Paige Latham Didora
spotlight on citra
I take it as a sign of maturation within our beer market that the general public can name specific types of hops. Hop varieties are listed in descriptions on many beer menus, and several very popular beers are named for the hops they contain. Within the last year, several varieties have become popular by name among the drinking crowd – Mosaic, Simcoe, and Citra seem to be getting the bulk of the buzz lately.
Without going into too much detail, I’ll remind you that while hops are one of the sexier sides of beer, they weren’t always a part of the process. 500 years ago, when the German Beer Purity Law, the Reinheitsgebot, came into effect, hops were a named ingredient in the brewing process.
Long before modern botany and chemistry could explain exactly why it was so, brewers soon discovered the numerous benefits of using hops in brewing. Namely, ale that had hops added did not spoil nearly as quickly as ale that had herbs and spices instead. Over time, what was acceptable became preferred, and drinkers soon developed a taste for hopped beers.
Today, that preference certainly has not changed. In fact, beers that were one considered very hoppy are now only moderately so. For example, take Anchor’s Liberty Ale. It was the first India Pale Ale brewed after prohibition, but according to most experts, it would now be filed under “pale ale”. Palates evolve and tastes change.
About 100 types of distinct hops exist in brewing today, plus innumerable experimental, hybrid, or un-named varieties. Citra hops are one of the most popular types in brewing right now. They are used for both bitterness and aroma, and as you might expect, they’re very good at delivering a citrus kick to beer, along with more nuanced tropical fruit like guava and lychee.
Surly’s new session ale for summer is one showcase of Citra hops. The Xtra-Citra is a very effervescent, light-bodied pale ale with only 4.5% ABV. The beer smells like a fresh hop cone and a Sprite. Despite the intensity of hop flavor, the bitterness is only moderate. An herbal potpourri forms in the glass with each sip revealing something new – rosemary, lemon balm, and sage. Tangerine and pineapple intensify as the beer warms slightly.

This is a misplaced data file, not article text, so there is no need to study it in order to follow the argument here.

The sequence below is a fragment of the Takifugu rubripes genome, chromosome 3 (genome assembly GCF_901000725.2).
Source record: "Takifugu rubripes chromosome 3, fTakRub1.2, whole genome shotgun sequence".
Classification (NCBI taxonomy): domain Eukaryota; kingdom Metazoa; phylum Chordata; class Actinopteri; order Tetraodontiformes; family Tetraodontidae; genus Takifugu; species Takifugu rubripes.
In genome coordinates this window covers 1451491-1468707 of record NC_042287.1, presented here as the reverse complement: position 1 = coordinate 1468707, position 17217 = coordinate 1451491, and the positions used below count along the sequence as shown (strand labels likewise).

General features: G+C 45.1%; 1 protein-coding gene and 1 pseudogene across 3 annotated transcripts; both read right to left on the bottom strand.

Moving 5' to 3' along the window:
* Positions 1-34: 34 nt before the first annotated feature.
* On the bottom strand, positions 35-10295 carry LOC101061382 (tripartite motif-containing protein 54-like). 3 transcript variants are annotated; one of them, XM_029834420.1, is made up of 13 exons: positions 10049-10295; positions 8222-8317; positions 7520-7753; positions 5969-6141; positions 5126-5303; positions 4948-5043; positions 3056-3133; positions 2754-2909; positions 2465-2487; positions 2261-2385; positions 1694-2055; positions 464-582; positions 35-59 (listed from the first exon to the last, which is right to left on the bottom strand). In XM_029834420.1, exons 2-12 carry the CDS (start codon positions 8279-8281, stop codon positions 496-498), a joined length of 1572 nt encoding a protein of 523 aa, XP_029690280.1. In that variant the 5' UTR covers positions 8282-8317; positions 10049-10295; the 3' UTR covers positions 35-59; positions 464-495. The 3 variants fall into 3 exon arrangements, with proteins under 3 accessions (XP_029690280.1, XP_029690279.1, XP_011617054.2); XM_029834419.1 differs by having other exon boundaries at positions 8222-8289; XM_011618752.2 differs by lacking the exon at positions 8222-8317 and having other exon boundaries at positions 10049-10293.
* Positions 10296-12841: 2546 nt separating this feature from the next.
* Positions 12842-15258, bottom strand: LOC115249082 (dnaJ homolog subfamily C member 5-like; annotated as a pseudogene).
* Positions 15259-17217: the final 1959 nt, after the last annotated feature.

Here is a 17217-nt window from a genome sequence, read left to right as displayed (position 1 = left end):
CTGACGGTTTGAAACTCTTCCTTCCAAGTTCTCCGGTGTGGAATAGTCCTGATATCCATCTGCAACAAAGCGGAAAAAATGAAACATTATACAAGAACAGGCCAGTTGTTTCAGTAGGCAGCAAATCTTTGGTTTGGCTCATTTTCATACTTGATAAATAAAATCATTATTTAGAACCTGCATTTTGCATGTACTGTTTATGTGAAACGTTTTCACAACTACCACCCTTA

This is an extremely drinkable beer, so much so that it borders on thin in the mouth. It will be perfect for very hot days.
Xtra-Citra is an excellent example of hop utilization for aroma and flavor rather than bitterness. Have you ever tasted a beer that was stupid bitter but also bland? This beer has the opposite effect. This flavor punch arises from addition of hops later in the brewing process, when the heat is off, or even when the beer is done fermenting (known as “dry-hopping”). It is not a single hop beer, though, as Warrior hops are used for bittering earlier in the brewing process.
Citra hops were first named in 2009, and they were made famous by Sierra Nevada Brewing Company. The variety is featured in the groundbreaking Torpedo IPA and remains an excellent example of what Citra can do.
For a little more body, Fort Point Beer Company out of California also makes a killer Citra beer called Park. This take is made with wheat, which bouys the body nicely and adds a softness in the mouth. Unlike the Surly, this is a single hop beer. It uses acidulated malt for brightness and Pilsner malt for a bready balance.
Fort Point refers to this beer as a modern interpretation of the witbier style. The Citra hops seem to be the interpretation of the citrus and spice derived from the yeast in witbier. It is also on the lighter ABV side, at 4.7%.
Citra hops have been a crowd favorite since their release, and their properties make them perfect for adding aroma and flavor. Next time you see a brewery go out of their way to name a hop variety, especially if it is the only one used in that particular batch, take some time to appreciate the specific flavors it delivers. And go taste some Citra! There’s a reason they are in demand.
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